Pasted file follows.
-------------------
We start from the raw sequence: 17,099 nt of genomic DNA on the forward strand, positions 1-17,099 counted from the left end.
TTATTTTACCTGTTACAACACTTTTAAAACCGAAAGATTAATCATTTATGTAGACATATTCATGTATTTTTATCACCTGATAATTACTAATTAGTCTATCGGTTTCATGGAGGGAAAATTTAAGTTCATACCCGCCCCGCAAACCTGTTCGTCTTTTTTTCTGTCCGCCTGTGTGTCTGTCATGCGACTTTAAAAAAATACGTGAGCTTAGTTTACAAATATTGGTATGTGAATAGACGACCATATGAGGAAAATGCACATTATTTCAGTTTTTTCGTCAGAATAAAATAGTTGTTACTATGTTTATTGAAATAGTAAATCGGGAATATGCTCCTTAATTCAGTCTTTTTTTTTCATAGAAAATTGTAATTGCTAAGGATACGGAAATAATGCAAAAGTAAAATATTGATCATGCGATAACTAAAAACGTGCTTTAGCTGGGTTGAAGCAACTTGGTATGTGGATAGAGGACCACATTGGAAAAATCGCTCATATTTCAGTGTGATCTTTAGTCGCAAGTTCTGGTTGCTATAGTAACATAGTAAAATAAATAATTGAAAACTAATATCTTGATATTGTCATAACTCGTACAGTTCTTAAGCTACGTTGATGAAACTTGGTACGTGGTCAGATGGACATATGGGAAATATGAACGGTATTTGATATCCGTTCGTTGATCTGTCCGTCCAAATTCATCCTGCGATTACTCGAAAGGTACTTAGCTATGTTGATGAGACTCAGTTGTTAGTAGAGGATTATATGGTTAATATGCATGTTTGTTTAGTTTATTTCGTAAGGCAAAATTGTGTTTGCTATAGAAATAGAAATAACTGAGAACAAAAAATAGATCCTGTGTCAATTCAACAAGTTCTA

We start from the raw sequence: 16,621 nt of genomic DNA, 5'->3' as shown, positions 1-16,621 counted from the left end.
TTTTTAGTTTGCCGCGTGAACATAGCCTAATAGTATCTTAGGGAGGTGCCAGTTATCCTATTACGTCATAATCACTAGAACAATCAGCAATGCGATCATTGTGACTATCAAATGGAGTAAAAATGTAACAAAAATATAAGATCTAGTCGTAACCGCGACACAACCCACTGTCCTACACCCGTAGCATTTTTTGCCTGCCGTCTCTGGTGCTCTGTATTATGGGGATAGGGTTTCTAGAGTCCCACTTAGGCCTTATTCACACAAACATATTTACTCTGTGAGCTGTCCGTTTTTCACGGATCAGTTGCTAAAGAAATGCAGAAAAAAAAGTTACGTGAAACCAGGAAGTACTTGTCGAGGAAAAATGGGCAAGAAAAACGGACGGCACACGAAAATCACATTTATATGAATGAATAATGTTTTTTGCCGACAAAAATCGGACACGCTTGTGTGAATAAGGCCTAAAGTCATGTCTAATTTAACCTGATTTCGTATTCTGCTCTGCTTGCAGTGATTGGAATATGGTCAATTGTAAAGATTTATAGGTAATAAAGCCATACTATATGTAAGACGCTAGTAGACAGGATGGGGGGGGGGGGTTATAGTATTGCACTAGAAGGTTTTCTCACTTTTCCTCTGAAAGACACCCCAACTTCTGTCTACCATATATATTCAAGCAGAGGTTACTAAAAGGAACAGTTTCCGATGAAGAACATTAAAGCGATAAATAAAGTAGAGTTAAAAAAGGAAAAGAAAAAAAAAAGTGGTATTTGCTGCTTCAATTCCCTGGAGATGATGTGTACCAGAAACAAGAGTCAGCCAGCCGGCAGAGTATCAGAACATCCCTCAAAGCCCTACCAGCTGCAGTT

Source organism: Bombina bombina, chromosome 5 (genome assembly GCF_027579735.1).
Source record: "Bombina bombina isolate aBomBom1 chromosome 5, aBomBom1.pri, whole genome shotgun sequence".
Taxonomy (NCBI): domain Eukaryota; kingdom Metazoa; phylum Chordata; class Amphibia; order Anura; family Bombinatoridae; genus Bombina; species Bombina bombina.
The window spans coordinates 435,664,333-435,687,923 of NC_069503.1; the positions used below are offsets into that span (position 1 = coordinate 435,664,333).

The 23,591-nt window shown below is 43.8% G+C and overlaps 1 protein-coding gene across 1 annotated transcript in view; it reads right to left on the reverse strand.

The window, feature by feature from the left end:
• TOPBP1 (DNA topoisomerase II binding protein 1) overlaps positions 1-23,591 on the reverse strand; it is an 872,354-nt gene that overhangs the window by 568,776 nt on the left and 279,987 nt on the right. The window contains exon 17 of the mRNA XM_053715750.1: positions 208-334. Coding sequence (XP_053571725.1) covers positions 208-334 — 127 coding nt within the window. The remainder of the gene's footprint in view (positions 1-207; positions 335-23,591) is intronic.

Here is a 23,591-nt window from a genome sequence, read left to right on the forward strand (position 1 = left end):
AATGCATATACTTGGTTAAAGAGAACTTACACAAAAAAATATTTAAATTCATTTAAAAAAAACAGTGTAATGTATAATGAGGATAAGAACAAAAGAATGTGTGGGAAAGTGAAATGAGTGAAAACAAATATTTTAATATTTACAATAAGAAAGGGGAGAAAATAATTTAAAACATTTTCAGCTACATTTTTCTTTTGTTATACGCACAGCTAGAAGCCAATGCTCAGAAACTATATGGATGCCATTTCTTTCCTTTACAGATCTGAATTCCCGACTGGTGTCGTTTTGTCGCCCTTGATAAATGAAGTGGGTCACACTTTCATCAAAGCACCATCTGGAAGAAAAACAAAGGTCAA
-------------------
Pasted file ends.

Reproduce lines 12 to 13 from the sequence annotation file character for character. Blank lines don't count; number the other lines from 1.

Here is a 23,591-nt window from a genome sequence, read left to right on the forward strand (position 1 = left end):
AATGCATATACTTGGTTAAAGAGAACTTACACAAAAAAATATTTAAATTCATTTAAAAAAAACAGTGTAATGTATAATGAGGATAAGAACAAAAGAATGTGTGGGAAAGTGAAATGAGTGAAAACAAATATTTTAATATTTACAATAAGAAAGGGGAGAAAATAATTTAAAACATTTTCAGCTACATTTTTCTTTTGTTATACGCACAGCTAGAAGCCAATGCTCAGAAACTATATGGATGCCATTTCTTTCCTTTACAGATCTGAATTCCCGACTGGTGTCGTTTTGTCGCCCTTGATAAATGAAGTGGGTCACACTTTCATCAAAGCACCATCTGGAAGAAAAACAAAGGTCAA